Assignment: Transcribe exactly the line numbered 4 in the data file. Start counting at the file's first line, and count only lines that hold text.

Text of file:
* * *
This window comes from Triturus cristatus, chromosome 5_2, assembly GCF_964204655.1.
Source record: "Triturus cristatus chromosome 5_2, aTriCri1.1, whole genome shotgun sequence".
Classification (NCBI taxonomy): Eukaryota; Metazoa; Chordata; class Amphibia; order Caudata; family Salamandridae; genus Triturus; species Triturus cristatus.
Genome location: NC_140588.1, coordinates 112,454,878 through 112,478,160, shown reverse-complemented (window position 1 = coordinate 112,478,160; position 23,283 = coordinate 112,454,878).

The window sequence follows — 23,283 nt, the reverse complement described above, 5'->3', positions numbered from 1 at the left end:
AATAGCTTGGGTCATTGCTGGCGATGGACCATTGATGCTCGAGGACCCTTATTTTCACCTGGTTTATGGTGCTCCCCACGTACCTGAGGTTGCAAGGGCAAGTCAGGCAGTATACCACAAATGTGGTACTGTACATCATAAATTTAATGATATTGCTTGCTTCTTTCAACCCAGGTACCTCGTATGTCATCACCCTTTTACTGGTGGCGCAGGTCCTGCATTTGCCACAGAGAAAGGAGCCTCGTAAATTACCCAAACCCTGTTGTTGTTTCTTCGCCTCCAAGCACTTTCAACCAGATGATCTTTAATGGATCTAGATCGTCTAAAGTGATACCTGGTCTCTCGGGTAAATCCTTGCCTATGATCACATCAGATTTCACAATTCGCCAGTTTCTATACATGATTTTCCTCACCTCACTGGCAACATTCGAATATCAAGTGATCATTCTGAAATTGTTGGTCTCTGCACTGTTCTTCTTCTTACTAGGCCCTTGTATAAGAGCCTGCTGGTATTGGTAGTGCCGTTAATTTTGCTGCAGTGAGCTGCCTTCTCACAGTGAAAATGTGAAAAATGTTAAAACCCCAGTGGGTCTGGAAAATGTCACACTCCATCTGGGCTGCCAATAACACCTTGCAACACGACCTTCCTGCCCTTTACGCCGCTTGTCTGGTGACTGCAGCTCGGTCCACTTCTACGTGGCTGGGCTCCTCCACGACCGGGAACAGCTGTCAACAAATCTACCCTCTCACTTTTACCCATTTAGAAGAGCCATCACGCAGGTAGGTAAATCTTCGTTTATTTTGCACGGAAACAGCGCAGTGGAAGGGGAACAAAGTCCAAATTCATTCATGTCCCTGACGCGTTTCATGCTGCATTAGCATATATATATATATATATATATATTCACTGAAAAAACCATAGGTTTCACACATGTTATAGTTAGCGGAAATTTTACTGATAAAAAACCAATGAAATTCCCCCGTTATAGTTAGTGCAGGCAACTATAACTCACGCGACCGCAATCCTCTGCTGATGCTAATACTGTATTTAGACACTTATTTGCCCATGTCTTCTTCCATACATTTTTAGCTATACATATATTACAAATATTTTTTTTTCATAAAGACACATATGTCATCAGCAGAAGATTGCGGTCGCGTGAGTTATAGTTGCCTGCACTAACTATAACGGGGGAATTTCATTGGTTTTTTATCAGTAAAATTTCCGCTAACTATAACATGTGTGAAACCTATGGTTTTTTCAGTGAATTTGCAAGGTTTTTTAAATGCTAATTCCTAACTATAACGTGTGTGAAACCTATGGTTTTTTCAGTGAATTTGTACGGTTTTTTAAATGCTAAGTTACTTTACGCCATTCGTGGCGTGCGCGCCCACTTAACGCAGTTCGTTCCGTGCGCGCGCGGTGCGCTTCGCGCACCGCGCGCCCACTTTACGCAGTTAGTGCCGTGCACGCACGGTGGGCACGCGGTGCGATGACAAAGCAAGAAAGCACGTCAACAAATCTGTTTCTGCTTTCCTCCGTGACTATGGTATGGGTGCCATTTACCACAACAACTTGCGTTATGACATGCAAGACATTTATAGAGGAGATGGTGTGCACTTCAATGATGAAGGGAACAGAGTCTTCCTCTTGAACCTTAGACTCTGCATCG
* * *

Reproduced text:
Genome location: NC_140588.1, coordinates 112,454,878 through 112,478,160, shown reverse-complemented (window position 1 = coordinate 112,478,160; position 23,283 = coordinate 112,454,878).